Health-Insurance Politics

THE health-insurance bill that passed the Senate 100 to 0 Tuesday is an attempt to find a lowest-common-denominator approach that everyone can agree on. The insurance industry and small business, which could not abide President Clinton's far more sweeping proposals, can live with it. Even so, it faces serious hurdles before it becomes law.

Sponsored by Sens. Nancy Kassebaum (R) of Kansas and Edward Kennedy (D) of Massachusetts, the measure would guarantee that most people in employer-sponsored health plans could obtain insurance after switching jobs without being denied because of their health problems. It also bars health plans from limiting or denying coverage for more than a year for health problems diagnosed or treated in the previous six months.

Among the hurdles:

*The Senate plan mandates that health plans provide coverage for mental illness equal to that for physical illness. Insurers and business are adamantly opposed to the idea, which the Congressional Budget Office estimates would increase health costs "by tens of billions of dollars."

*The House has passed a broader bill that includes provisions for tax-exempt medical savings accounts and limits to damage awards in medical- malpractice cases. Clinton and many Democrats oppose both, and the White House has threatened to veto any bill containing either provision. House majority leader Richard Armey insists the final bill should contain both; he has a strong ally in Senate majority leader Bob Dole.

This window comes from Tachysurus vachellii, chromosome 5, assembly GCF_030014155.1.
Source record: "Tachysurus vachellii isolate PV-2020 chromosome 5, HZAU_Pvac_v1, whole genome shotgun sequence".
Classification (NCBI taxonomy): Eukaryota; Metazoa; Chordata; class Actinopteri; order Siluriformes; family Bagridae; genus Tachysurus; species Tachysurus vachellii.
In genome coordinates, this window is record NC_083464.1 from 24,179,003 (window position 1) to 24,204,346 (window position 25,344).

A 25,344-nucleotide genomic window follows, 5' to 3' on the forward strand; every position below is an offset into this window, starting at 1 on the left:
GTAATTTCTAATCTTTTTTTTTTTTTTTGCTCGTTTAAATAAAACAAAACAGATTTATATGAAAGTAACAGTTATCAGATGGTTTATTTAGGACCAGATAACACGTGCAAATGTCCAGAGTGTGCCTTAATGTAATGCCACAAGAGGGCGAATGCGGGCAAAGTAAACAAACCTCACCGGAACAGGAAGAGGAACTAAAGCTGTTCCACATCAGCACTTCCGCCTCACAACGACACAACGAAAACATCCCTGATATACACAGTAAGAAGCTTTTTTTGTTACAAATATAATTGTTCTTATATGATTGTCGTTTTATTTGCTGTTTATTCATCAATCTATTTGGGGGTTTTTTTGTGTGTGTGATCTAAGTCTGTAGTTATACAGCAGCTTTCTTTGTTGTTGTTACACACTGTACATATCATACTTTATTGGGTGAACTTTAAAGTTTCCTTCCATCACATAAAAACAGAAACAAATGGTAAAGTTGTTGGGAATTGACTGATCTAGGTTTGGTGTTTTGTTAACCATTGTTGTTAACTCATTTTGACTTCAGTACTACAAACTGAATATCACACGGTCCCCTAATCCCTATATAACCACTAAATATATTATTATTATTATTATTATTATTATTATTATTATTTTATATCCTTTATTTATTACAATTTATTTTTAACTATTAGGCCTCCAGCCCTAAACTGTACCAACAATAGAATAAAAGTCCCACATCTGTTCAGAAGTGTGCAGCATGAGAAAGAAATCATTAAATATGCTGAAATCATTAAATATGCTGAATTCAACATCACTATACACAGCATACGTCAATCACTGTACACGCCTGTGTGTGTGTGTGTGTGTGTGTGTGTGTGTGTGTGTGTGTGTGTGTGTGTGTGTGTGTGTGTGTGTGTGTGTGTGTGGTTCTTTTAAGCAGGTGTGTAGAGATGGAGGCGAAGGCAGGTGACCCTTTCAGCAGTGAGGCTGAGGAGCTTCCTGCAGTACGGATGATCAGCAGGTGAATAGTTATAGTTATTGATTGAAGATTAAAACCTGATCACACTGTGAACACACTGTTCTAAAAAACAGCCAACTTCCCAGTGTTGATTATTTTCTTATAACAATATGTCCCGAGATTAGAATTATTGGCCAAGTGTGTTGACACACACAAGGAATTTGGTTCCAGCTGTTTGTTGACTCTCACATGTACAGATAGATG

*Meanwhile, an underground anonymous fax and e-mail campaign insists that the bill would outlaw alternative or holistic treatments and threaten their practitioners with prison terms. Neither the House nor the Senate bill would do anything of the kind.

Both Republicans and Democrats would like to take credit for doing something to address Americans' health-care concerns in an election year. But unless the House accepts the Senate bill as written, or the president caves on medical savings accounts, it appears that another stalemate is shaping up. The record of the last few months would indicate that the president won't give in and that if the sides can't agree, the Republicans will take the rap. President Clinton can be expected to milk that for all it's worth.

Unless House Republicans or the president gives in, another stalemate may be shaping up.

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